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Violence overshadows nonviolence in Peru

Indians of the central Peruvian jungle block the highway in Andahuaylas, east of Lima

Indians of the central Peruvian jungle block the highway in Andahuaylas, east of Lima

The use of nonviolence by Amazon Indians in Peru has been almost completely obscured by news coverage in the West. Indigenous groups have been blocking roads and rivers for nearly two months to protest the government’s free-trade agreement with the United States. But it wasn’t until the situation erupted into violence two weeks ago (due to police provocation) that the protesters received significant coverage. Unfortunately, that coverage, by the major media outlets, didn’t focus on the near two months of nonviolent protest preceding the violence or the unjust trade agreement that allows for private companies to exploit ancestral land for oil, gas and other development. Instead, the media focused on the violence. And, in doing so, it managed  to further obscure the truth.

John Gibler, a journalist based in Mexico, wrote a piece for Amazon Watch on Friday that explains how papers like the LA Times and NY Times overlooked basic facts, confused storylines and ignored the indigenous voice in its coverage.

The initial media response to the violence obscured the order and nature of events and thus the responsibility for violence, converting a bloody police raid into generic “clashes.” The Peruvian government has in turn attempted to recast state violence as the necessary response to “terrorism” with insidious speculative claims linking the indigenous protesters with an array of demonized outsiders, and the media have largely lent the government a hand in this task by widely and uncritically reporting their insinuations and slander.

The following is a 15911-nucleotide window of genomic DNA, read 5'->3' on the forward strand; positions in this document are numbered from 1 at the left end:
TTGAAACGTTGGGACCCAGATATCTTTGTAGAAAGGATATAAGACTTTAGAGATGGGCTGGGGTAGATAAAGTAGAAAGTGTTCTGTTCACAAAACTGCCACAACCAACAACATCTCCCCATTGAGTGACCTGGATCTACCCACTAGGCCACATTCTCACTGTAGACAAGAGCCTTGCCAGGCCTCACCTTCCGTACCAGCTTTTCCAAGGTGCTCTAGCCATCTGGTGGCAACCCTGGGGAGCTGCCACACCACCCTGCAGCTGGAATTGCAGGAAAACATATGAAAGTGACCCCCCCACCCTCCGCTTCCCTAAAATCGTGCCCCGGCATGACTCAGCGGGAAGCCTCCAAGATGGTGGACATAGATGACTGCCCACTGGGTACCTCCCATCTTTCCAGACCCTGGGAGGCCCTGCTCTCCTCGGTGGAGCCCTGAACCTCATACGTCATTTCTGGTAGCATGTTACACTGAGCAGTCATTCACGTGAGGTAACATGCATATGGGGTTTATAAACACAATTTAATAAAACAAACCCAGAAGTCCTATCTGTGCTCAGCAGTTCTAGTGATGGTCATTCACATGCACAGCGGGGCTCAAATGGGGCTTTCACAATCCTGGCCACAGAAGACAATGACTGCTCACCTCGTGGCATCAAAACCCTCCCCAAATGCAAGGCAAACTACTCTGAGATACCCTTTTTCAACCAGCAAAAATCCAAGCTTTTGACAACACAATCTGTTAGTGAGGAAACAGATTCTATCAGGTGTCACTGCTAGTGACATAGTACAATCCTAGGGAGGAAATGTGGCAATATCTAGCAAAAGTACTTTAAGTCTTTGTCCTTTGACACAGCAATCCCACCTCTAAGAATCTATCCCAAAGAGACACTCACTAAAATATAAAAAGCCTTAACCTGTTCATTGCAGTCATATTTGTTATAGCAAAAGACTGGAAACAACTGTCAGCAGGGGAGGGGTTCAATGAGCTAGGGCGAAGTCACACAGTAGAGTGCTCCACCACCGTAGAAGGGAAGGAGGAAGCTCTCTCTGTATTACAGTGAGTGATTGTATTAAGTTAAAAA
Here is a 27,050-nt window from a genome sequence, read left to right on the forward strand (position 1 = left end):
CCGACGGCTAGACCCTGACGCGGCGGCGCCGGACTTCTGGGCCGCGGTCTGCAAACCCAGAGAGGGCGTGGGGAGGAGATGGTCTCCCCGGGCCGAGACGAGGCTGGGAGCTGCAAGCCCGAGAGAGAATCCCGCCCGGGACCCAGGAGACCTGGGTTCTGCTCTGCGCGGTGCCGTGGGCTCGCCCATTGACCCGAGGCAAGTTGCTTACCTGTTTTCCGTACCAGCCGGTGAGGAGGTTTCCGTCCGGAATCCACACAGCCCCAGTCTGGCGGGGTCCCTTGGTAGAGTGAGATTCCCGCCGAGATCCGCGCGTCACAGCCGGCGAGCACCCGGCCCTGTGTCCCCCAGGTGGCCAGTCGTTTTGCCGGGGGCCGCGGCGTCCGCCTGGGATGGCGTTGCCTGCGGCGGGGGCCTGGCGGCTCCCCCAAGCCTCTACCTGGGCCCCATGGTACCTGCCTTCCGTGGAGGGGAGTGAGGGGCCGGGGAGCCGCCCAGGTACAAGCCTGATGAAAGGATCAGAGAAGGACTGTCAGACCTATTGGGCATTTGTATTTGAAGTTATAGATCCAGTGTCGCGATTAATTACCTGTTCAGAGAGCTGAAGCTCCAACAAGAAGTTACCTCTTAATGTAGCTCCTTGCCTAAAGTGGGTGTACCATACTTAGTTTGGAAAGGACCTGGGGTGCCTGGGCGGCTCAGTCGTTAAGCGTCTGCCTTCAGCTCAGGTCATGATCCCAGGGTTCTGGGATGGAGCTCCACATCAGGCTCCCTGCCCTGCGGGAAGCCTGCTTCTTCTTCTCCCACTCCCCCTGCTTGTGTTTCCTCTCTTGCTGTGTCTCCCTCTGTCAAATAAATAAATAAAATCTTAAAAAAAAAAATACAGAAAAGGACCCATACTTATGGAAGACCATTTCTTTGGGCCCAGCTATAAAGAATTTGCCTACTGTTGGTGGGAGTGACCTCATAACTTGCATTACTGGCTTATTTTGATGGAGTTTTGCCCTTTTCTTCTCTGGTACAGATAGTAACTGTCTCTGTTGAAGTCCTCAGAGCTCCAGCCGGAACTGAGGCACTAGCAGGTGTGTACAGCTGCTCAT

What has been missing, and what is urgently needed, to understand what happened are precisely the voices and testimonies of the indigenous participants in the roadblock, the victims of the initial attack, and witnesses to the full unfolding of events from police raid to self-defense to the police cover-up operations, using helicopters to dump the bodies of slain indigenous protesters into the Maranon River.

The rest of Gibler’s article goes into greater detail on a lot of these points. My only problem is that he gives too much justification to the protesters’ use of violence in their self-defense. While it is extremely important to note that the police ignored pleas for dialogue and killed 40 or more mostly unarmed indigenous protesters, their violent self-defense led to the deaths of 22 police officers and as a consequence nearly ruined their hard fought struggle for justice. As Dr. King once said, “When violence is tolerated even as a means of self-defense there is grave danger that in the fervor of emotion the main fight will be lost over the question of self-defense.”

Fortunately for the Amazon Indians, Prime Minister Yehude Simon, a former left-wing activist appointed to help President Alan Garcia improve relations with indigenous groups, stepped forward this week and promised to exert his influence over Congress to get the laws in question revoked. Simon also announced that he will resign once the crisis settles and is seeking forgiveness from the protesters over their losses. It still seems like a ways from being settled, but nonviolence has helped progress the situation this far.